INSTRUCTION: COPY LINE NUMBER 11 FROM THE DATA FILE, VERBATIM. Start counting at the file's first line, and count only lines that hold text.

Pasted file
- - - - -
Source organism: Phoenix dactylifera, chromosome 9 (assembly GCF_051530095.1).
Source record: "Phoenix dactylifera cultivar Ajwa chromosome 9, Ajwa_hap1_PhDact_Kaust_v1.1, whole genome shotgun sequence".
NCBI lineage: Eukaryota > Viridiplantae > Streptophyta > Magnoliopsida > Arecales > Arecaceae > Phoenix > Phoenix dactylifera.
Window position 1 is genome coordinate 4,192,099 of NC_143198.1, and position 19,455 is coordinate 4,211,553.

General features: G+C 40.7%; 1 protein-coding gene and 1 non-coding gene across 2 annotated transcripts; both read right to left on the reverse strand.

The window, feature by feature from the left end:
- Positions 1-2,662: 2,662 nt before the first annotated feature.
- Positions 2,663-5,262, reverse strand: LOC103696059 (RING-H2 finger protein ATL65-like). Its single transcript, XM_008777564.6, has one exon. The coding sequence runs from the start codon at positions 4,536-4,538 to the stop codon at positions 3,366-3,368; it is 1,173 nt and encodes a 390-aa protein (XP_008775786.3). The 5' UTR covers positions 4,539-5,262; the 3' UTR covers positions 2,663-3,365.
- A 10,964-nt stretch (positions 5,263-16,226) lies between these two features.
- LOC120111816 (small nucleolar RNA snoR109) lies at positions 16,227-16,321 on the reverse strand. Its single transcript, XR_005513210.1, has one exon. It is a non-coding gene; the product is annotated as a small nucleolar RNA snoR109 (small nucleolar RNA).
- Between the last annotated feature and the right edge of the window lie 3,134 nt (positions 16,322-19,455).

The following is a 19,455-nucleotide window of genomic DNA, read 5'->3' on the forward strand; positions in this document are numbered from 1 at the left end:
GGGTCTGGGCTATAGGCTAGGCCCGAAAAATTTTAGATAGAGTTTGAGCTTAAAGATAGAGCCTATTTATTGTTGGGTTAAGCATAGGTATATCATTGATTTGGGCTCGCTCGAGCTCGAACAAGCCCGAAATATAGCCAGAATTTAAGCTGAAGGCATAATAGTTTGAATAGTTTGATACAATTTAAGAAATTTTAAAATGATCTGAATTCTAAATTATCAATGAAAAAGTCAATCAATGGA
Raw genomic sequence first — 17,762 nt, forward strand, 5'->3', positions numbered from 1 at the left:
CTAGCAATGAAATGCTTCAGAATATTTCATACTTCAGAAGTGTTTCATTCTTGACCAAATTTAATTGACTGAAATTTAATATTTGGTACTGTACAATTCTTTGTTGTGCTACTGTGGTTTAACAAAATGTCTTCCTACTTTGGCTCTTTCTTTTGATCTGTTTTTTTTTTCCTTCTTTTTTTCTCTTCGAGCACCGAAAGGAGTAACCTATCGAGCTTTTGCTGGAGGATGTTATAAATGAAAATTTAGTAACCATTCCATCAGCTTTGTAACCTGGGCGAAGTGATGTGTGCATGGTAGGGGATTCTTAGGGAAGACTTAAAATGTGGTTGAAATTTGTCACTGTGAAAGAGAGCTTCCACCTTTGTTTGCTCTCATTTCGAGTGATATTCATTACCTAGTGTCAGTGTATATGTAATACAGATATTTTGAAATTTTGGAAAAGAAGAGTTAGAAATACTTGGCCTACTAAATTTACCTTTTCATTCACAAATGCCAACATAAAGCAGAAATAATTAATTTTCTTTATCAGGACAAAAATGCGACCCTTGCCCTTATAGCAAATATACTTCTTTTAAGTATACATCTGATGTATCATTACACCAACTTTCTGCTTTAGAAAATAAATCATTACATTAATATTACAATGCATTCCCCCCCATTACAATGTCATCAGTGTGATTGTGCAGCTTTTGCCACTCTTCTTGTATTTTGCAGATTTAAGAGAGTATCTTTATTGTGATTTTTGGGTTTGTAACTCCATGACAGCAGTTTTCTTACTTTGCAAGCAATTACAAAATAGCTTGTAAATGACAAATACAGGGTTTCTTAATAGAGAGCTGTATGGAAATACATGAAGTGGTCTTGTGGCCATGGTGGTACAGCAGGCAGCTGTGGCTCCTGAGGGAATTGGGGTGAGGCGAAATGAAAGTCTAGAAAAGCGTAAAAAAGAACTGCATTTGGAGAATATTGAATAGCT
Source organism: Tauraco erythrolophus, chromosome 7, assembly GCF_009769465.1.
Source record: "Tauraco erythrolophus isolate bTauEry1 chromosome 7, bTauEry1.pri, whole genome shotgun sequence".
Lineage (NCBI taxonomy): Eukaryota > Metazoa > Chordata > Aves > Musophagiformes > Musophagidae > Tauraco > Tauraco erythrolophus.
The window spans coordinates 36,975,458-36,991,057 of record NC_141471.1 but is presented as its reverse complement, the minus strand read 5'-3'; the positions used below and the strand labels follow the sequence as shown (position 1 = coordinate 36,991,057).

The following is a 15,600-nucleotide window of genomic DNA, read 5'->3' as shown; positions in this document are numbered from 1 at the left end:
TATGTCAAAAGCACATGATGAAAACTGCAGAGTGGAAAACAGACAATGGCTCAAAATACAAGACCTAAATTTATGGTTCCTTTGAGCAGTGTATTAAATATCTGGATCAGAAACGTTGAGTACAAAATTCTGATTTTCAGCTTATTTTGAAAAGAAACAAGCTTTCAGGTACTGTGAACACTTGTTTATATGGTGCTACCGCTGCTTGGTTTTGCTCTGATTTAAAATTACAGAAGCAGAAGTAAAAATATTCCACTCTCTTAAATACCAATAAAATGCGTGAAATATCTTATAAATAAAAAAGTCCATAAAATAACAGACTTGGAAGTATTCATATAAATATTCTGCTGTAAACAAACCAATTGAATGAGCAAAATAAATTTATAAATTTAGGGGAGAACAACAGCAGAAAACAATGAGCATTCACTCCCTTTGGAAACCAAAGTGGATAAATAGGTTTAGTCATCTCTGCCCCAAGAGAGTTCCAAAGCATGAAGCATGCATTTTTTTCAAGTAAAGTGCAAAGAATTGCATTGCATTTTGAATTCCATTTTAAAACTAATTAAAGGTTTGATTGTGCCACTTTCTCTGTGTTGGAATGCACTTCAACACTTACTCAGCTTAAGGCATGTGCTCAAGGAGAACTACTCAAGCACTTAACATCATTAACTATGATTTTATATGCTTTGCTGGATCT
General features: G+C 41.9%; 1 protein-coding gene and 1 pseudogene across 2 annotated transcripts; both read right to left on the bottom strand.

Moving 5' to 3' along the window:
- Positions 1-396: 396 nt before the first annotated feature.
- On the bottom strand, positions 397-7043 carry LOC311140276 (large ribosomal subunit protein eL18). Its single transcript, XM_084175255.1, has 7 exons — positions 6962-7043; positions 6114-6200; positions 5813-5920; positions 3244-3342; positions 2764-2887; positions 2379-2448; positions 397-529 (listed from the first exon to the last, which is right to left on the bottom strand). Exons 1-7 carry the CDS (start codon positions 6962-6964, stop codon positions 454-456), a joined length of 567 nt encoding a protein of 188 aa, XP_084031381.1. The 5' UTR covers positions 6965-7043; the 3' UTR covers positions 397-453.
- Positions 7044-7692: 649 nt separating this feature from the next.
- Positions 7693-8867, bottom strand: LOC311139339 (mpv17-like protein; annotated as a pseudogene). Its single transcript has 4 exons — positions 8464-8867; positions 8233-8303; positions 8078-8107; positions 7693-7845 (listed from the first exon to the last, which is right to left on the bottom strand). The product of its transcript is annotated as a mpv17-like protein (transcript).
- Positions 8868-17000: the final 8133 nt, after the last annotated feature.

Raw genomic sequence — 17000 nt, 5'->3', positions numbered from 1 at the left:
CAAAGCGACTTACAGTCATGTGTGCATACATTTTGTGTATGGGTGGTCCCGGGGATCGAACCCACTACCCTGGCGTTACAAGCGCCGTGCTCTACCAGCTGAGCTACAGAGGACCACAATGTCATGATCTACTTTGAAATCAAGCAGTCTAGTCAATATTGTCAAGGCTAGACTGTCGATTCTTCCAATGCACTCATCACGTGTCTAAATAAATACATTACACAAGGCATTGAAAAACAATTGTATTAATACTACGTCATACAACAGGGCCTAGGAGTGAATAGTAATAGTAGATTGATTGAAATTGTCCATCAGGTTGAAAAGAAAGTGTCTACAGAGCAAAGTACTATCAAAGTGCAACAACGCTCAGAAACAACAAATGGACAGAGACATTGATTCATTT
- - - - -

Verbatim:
- Between the last annotated feature and the right edge of the window lie 3,134 nt (positions 16,322-19,455).